You can access the characters in a string cell indirectly by using the syntax

```.0!.1 - character indexed by cell 1 of string at cell 0
.0!.2 - character indexed by cell 2 of string at cell 0
...
.0!.n - character indexed by cell n of string at cell 0
```

You can do the following operations on cells

```CELL '=' VALUE - assign value to cell
CELL '+' VALUE - increment cell by value
CELL '-' VALUE - subtract value from cell
CELL '*' VALUE - multiply cell by value
CELL '/' VALUE - divide cell by value
```

Values can be either integers, or strings, or other memory cells. Here are some example expressions:

```.0=42 - assign the number 42 to the cell 0
.0="Test" - assign the string "Test" to the cell 0.
.1=..0 - assign the cell indexed by the cell 0 to the cell 1
```

## Doing I/O

There are two output commands

```>cell - output cell as character
!cell - output cell as digit
```

Here are some examples

```!42 - print 42
!.0 - print the cell 0 as integer
>.0 - print the cell 0 as character
!..0 - print the cell indexed by the cell 0 as integer
>.0!.1 - print the cell 0 indexed by the cell 1 as character
```

There is an input command, "<", that is currently not supported.

## Comparison

You can compare a memory cell to another memory cell or to an integer constant by using the syntax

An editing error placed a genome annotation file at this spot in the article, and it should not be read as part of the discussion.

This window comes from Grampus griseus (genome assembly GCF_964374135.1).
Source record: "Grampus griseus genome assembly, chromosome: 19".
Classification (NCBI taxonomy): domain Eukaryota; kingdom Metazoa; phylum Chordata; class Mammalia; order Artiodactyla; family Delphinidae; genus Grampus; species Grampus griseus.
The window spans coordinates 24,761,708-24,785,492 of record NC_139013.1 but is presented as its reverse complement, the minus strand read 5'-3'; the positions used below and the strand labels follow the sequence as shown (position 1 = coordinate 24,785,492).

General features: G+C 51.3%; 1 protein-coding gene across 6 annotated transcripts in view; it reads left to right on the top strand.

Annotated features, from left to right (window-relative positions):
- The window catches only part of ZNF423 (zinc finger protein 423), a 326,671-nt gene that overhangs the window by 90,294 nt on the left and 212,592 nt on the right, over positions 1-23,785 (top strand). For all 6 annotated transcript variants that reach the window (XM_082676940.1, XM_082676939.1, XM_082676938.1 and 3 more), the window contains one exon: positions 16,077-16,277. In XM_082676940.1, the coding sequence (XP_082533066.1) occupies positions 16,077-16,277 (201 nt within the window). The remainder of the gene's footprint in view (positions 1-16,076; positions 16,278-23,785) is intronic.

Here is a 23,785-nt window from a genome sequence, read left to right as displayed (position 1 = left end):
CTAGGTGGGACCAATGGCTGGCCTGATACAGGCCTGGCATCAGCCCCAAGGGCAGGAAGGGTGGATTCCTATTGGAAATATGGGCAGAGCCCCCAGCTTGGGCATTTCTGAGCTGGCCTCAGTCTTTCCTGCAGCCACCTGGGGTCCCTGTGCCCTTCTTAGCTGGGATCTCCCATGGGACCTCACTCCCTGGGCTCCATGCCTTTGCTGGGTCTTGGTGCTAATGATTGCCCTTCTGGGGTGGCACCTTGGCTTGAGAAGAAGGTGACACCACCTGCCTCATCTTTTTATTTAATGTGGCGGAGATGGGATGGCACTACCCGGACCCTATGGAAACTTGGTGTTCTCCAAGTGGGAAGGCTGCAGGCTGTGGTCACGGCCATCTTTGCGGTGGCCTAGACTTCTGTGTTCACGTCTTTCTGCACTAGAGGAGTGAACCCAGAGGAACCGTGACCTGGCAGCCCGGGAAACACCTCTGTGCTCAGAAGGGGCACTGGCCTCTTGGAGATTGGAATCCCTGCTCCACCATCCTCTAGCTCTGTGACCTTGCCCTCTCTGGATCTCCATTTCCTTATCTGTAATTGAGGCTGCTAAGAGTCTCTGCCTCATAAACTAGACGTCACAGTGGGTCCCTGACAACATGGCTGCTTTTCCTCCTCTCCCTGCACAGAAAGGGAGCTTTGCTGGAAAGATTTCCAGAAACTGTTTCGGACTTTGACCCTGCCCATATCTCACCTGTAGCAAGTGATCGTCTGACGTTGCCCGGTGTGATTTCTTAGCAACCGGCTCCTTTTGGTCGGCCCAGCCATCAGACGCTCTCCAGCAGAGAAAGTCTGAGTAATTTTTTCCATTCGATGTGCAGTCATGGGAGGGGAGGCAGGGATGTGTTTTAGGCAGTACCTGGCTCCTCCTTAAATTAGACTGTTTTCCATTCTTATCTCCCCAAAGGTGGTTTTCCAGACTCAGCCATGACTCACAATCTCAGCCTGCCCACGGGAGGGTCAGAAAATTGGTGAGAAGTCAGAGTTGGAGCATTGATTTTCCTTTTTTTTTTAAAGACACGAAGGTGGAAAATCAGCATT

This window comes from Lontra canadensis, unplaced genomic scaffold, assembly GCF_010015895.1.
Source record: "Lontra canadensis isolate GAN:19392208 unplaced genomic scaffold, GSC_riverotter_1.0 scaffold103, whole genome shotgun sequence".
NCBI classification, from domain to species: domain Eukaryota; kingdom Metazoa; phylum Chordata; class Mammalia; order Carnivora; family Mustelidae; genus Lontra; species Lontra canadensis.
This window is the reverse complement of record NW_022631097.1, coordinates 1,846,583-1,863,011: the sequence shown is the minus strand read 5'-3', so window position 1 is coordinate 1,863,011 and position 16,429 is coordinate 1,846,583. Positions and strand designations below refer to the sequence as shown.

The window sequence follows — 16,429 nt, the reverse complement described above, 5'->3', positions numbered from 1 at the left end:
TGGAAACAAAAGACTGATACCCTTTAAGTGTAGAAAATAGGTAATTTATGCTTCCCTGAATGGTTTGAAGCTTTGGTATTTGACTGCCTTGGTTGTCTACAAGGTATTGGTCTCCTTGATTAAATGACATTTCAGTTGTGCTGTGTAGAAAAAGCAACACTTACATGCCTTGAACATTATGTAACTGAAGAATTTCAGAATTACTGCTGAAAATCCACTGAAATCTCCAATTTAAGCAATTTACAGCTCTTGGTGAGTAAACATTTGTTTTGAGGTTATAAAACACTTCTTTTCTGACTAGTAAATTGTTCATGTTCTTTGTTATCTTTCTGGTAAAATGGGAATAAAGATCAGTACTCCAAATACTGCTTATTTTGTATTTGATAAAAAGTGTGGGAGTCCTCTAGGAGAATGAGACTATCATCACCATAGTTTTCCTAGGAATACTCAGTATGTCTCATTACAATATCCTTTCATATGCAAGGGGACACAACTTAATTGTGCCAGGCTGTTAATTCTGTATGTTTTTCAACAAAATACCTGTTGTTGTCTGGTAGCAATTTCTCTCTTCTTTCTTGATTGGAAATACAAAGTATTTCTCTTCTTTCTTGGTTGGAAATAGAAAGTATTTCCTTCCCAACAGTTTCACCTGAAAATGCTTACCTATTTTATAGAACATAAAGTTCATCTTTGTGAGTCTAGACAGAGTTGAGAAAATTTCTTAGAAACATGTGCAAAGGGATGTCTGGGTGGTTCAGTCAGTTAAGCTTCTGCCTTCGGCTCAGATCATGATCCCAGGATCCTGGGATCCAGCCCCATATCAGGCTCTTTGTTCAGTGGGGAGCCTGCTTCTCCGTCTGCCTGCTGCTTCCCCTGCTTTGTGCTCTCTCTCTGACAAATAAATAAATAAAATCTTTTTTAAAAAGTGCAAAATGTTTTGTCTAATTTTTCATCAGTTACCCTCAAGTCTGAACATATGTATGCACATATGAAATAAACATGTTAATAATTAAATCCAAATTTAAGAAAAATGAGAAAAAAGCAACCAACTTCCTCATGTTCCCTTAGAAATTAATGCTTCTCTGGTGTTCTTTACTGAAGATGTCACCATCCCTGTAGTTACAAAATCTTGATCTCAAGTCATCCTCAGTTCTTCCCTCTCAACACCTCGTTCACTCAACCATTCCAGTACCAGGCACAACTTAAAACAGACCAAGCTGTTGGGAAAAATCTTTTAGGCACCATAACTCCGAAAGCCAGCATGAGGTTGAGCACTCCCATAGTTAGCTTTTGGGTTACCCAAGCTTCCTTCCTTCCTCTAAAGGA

```+cell=value - check if the cell is less than the value
-cell=value - check if the cell is equal to the value
*cell=value - check if the cell is larger than the value
/cell=value - check if the cell is not equal to the value
```

Here are some examples

```+.1=10 - check if the cell 1 is less than 10
+.1=.2 - check if the cell 1 is less than the cell 2
+.1==2 - check if the cell 1 is less than the result of calling
self recursively with index 2
-.1=10 - check if the cell 1 is equal to 10
*.1=10 - check if the cell 1 is greater than 10
/.1=10 - check if the cell 1 is not equal to 10
```

You can check if the current index is a specified value by using the syntax

```~1 - check if the index is 1
~2 - check if the index is 0
...
~n - check if the index is n
~.0 - check if the index is the cell 0
~.1 - check if the index is the cell 1
...
~.n - check if the index is the cell n
```

## The IF command

The IF-command is the only traditional logic construct in JUSTIF. It works exactly like the ?: operator in C. Example:

```.0?.1=1:.1=2 - if .0 is true, assign 1 to .0, otherwise assign 2 to .0
```

You can use the comparison operators described above. Instructions can be grouped by using commas. Example:

```.0?.1=1,.2=1:0 - if .0 is true, assign 1 to .1, assign 1 to .2,
otherwise do nothing.
```

## Calling self recursively

Each JUSTIF program is called initially with an index 1. It can call itself recursively with a new index. The syntax is

```=1 - call self with index 1
=2 - call self with index 2
...
=n - call self with index n
```

## Syntax

The complete syntax for JUSTIF reads:

```CODE = INSTRUCTIONS.
IF = MEMORY|ISINDEX|COMPARE '?' INSTRUCTIONS ':' INSTRUCTIONS.
COMPARE = ('+'|'-'|'*'|'/') MEMORY '=' (DECINT|MEMORY).
ISINDEX = '~' (DECINT|MEMORY).
INSTRUCTIONS = INSTRUCTION { ',' INSTRUCTION }.
INSTRUCTION = RECURSION|MEMSET|INPUT|OUTPUT|IF.
OUTPUT = ('>'|'!') MEMORY.
INPUT = '<' MEMORY.
RECURSION = '=' DECINT.
MEMSET = MEMORY ('='|'+'|'*'|'/'|'-') DECINT|STRING|MEMORY.
STRING = '"' ascii '"'.
MEMORY = '.' (DECINT|MEMORY) ['!' (DECINT|MEMORY)]
DECINT = '_' | '\$' | DECDIGIT {DECDIGIT}.
DECDIGIT = '0' .. '9'.
```